Posts tagged ‘Two Natures in Christ’

CHRIST.ology – Part 3

In 1971, a delicatessen opened in Austin that became instantly popular among college students for its delicious sandwiches.  From its humble beginnings on South Congress Street, Schlotzsky’s has since become a national franchise with hundreds of stores scattered over thirty states.  Their slogan is simple, yet to the point:  “Funny name.  Serious sandwich.”

As I wrap up my three-part series on Christology based on a class that I taught at Concordia’s Men’s Bible Breakfast, Schlotzsky’s slogan provides an apropos starting point for this blog:  “Funny names.  Serious Christology.”

In last week’s blog, I surveyed a few of the different ways in which, historically, people have gotten the two natures of Christ wrong.  Arianism denied that Christ was true God.  Docetism denied that Christ was true man.  Nestorianism asserted that Christ not only had two natures, but was two persons.  Monophysitism said that Christ had only one nature – a composite God-man nature.  All of these Christologies were declared by the Church to be heretical.

So if these Christologies are wrong, then what’s right?  How do we properly understand the relationship between the two natures – divine and human – in the one man, Jesus Christ?  Enter the funny names.

The Church has regularly used three genera (singular, genus) to describe how the two natures in the one man Jesus Christ relate to each other.  Genus is a Latin word meaning “type,” or “kind.” It is regularly used in biology as a taxonomic unit.  Thus, these three genera have been used by the Church to explain the types of ways in which the two natures in Christ relate to each other.  Be warned, however, for these three genera have funny names.  But don’t let that throw you.  For they present some serious Christology.

The Genus Idiomaticum
The Genus Idiomaticum seeks to uphold the distinction between the two natures of Christ by declaring that each nature in Christ “has its own peculiar essential or natural attributes, which it retains even in the union, yet without conversion or confusion…The difference of the natures [is not] abolished because of the union, but rather the property of each nature is preserved intact and takes part in forming the one person” (Martin Chemnitz, The Two Natures in Christ, 172).  In other words, even though we cannot divide the two natures into two Christs, we can make distinctions between these two natures as they work together in the one Christ.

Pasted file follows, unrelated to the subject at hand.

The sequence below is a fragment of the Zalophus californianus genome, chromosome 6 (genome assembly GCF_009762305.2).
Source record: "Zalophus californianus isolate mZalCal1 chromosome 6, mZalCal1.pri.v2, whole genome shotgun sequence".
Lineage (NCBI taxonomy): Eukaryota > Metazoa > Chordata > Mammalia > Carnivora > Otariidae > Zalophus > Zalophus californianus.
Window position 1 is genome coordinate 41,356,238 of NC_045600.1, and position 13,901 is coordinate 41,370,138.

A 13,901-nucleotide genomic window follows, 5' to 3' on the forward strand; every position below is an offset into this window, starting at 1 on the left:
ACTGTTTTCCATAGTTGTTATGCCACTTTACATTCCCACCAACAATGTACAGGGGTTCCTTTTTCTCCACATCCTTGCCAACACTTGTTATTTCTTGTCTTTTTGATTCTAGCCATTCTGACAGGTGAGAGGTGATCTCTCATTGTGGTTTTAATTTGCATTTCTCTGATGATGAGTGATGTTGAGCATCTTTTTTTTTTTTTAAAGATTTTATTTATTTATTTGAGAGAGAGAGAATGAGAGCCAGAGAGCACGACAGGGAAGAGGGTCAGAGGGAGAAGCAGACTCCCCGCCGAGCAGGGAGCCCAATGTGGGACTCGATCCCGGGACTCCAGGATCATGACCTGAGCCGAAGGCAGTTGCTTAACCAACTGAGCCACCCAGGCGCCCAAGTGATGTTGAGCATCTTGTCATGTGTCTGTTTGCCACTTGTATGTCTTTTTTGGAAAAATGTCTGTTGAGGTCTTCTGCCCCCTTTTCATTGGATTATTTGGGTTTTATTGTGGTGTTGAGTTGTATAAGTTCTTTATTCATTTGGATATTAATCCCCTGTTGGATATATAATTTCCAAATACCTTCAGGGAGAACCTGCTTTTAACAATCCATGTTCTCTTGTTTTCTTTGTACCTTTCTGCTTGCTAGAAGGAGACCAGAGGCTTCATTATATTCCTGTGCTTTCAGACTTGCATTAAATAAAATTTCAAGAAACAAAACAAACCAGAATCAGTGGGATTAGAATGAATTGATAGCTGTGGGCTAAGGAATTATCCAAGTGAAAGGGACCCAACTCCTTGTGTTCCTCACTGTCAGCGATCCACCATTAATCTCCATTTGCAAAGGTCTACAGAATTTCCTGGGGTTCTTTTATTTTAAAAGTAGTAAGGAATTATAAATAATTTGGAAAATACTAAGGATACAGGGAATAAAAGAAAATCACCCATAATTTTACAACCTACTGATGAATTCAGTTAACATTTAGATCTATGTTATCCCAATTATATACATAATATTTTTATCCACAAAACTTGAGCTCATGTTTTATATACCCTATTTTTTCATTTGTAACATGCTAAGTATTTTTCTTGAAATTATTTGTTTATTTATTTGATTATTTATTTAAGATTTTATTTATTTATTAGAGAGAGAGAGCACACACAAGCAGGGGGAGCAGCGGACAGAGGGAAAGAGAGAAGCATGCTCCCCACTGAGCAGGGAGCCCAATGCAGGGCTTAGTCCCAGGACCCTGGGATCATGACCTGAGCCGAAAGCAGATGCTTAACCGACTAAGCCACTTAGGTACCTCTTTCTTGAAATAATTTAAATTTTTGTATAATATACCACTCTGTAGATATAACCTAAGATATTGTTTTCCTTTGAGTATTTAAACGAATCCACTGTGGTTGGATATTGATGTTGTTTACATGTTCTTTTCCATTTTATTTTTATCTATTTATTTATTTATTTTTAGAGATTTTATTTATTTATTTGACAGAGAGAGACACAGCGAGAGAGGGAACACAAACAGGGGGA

A biblical example of the Genus Idiomaticum comes in Romans 1:3-4: “God’s Son, who as to his human nature was a descendant of David, but through the Spirit of holiness was declared with power to be the Son of God.” Here, Paul clearly distinguishes between the human and divine natures of Christ.  On the one hand, Jesus, according to his human nature is the Son of David.  On the other hand, according to his divine nature, Jesus is the Son of God.  The Genus Idiomaticum says that it is acceptable and even important to make these kinds of distinctions as long as one does not divide Christ’s two natures.

The Genus Majestaticum
This genus is explained well by Martin Chemnitz: “The divine nature of Christ in itself has received nothing from the hypostatic union, but…his human nature has received and possesses innumerable supernatural gifts and qualities which are contrary to its nature and which are above every name and also above, beyond, and exceeding its own essential properties, which still, however, remain unimpaired” (The Two Natures in Christ, 244).  In short, Chemnitz says that the attributes of Christ’s divine nature affect and enliven the attributes of his human nature.  For example, because Jesus was God, Jesus – as both God and man – could walk on water.  Or because Jesus was God, Jesus – as both God and man – could heal the sick.  Or because Jesus was God, Jesus – as both God and man – could rise from the dead.

Interestingly, this genus proved to be a flashpoint of contention between the Lutherans and those who were Reformed.  The Lutherans properly maintained that this genus allowed Christ to be physically present with his body and blood in, with, and under the bread and wine in the Lord’s Supper.  After all, because Jesus was God, Jesus – as both God and man – can be omnipresent, even in Communion.  Those who were Reformed did not hold to this genus and so, at best, they asserted that only Christ’s divine nature, and not his human nature, could be present in the Sacrament.  For Christ’s human nature could not be present on an altar while also being present in heaven, even as humans cannot be in two places at once.  Proper Christology, then, affects many different areas in the broader discipline of theology.

The Genus Apotelesmaticum
The Genus Apotelesmaticum asserts that even though distinctions can be made in Christ’s two natures, the whole person of Christ, and not one of his natures individually, saves us.  Again, Martin Chemnitz explains: “The union of Christ’s two natures took place in order that the work of redemption, propitiation, and salvation might be accomplished in, with, and through both of His natures” (The Two Natures in Christ, 218).  Thus, when we speak of our salvation, we say, “Christ saved me.”  We do not say, “The human nature of Christ saved me when he died on the cross,” or, “The divine nature of Christ saved me when he rose from the dead.”  No!  All of Christ – his birth, his ministry, his death, and his resurrection – effects our salvation.